I mean, look at Wendy.

        Wendy seems like she is a classic feminist figure with her independence from other men and willingness to fight and fend for herself in the end, and especially how she tries not to make her relationships too serious to the point that some members of the fanbase think she’s aromantic or asexual, and tries to help Mabel not worry about boys.

        Doesn’t this seem like the writers are trying to send a message with her character? Or is this just par for the course and not really anything to worry about? What do you think?

      • Sure, I think there’s definitely some. But I think the majority of the connections are forced and that for the most part the show is trying to send completely different, generally unrelated messages.

        Real subversion is Stephen Universe.

    • I’ll put it this way: I don’t actually think the show HAS a bad episode. Seriously, none.

  2. John says:

    About the two gay characters:

    The creator himself stated in his Reddit AMA that he would have added LGBT characters if given permission but he couldn’t because of the censors.

    But he did not mention the two side characters specifically.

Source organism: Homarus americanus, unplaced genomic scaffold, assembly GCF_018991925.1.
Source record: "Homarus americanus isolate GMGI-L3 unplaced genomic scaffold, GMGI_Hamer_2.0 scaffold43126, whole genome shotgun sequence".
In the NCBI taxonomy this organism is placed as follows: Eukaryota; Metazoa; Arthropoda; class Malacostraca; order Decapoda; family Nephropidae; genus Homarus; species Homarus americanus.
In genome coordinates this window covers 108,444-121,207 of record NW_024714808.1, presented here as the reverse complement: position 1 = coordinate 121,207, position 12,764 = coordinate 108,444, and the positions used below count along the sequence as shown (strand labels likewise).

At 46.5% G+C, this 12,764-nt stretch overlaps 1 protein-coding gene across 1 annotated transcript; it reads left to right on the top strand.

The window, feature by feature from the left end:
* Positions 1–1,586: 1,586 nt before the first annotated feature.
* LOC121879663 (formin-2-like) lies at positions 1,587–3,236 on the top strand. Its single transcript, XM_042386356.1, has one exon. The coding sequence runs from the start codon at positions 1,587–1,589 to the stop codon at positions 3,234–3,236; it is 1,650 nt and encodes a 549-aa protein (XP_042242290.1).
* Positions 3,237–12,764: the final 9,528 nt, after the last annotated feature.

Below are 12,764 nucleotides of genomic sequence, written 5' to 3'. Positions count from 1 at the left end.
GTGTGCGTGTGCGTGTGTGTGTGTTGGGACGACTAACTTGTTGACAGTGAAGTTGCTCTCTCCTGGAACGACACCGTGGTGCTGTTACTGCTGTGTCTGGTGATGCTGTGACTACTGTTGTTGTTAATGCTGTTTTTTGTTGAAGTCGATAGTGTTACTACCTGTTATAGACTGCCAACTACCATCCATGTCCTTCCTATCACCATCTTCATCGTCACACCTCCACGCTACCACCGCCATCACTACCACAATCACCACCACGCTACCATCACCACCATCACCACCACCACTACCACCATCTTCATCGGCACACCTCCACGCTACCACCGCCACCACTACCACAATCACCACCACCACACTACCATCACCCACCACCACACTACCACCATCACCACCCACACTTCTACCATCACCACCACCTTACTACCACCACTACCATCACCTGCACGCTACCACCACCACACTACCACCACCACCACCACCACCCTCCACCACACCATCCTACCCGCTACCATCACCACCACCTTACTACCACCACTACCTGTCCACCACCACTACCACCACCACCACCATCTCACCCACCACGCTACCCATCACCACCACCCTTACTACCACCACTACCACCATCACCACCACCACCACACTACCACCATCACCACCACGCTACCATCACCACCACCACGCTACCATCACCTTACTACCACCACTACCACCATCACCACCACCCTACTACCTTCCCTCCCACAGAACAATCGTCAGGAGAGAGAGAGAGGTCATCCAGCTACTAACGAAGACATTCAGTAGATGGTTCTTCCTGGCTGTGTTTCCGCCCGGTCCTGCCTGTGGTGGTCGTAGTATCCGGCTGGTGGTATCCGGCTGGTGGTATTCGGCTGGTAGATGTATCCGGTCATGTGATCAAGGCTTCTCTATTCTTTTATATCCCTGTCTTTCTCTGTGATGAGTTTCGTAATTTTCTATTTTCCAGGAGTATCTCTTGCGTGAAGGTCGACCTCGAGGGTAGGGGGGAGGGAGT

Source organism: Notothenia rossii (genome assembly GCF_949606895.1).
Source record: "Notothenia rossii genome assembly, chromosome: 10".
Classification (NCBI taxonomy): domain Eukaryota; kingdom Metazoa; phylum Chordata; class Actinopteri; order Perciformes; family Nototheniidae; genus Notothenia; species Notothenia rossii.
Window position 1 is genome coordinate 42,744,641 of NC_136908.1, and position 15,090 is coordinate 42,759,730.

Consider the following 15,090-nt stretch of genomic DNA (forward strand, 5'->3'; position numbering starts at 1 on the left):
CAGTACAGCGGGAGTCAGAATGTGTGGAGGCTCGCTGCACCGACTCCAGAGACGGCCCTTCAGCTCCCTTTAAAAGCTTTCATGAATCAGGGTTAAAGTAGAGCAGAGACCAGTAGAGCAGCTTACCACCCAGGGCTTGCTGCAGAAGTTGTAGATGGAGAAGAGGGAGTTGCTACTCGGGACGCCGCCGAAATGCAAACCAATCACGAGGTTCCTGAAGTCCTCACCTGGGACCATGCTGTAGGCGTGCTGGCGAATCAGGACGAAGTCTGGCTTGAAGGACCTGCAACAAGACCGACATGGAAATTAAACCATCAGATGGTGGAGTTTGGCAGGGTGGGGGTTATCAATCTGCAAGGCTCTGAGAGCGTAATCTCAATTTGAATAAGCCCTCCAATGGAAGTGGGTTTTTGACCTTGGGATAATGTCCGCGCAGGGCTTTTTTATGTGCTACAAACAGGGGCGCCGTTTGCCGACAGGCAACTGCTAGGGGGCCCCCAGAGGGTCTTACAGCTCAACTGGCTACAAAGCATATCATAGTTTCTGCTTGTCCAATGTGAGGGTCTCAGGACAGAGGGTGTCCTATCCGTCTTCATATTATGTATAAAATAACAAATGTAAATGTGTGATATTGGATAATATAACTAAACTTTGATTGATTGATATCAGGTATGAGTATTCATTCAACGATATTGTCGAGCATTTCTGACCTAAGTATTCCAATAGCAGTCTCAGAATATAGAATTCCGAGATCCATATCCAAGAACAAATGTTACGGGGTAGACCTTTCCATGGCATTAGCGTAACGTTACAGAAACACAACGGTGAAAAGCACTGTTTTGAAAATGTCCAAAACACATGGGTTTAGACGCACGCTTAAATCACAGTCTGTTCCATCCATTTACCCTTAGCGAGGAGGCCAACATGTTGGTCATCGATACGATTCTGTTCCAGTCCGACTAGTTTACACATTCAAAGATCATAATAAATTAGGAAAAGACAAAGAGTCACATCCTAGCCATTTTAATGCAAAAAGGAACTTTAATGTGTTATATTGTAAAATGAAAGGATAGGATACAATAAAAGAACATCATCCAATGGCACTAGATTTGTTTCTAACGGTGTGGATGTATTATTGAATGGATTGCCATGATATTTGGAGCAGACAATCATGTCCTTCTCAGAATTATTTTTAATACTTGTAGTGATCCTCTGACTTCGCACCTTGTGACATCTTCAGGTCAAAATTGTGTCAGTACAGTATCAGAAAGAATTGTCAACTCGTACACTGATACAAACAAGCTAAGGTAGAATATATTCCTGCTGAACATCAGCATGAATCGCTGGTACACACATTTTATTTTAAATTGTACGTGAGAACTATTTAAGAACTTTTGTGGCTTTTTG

But when he did talk about them:


    He stated (My emphasis added):

    ”That’s something that we do a lot in the show is, we take relationships that maybe should be fraught with annoyance and we try to put love in there BECAUSE IT’S FUNNIER. I’ll give you an example, and this is something that has been interpreted in many different ways, but when we came up with the cops in town, Blubs and Durland, it was this thought of: okay, everybody knows the trope of, you’ve got an old hardass sheriff and his idiot rookie and he’s always saying ‘Damn it, rookie, get your head in the game.’ And we thought, ‘What if every time the rookie screwed up, instead he said, “Well, you are a delight” and threw him a piece of candy?’ Like, what if the sheriff was just…endlessly just overjoyed every time his subordinate was inept? That is such a weird way to play it. So sort of similarly for us, it was like, ‘Okay, what if Soos sees the world’s worst boss as the world’s most perfect man?’ You know, sometimes being kind and sweet is a MUCH MORE UNEXPECTED PUNCHLINE.”

    So it seems he’s admitting that he potrays them like this simply for comedy.

    Even the joke in the finale where they say they are mad with power and with love might be interpreted as a joke, especially if you consider ”love” to mean willing the greater good and not sexual/romantic/emotional mushy feelings.

    So yeah, I think you’re right when you say the situation is like Dumbledore.

    The never-ending liberal screaming and pointing of ”THEY’RE OBVIOUSLY GAY THEY SAY SUGGESTIVE STUFF TO EACH OTHER” not withstanding due to the fact they’re agenda-driven as heck.

    • The line in the finale didn’t seem any more suggestive than anything else they’d ever said.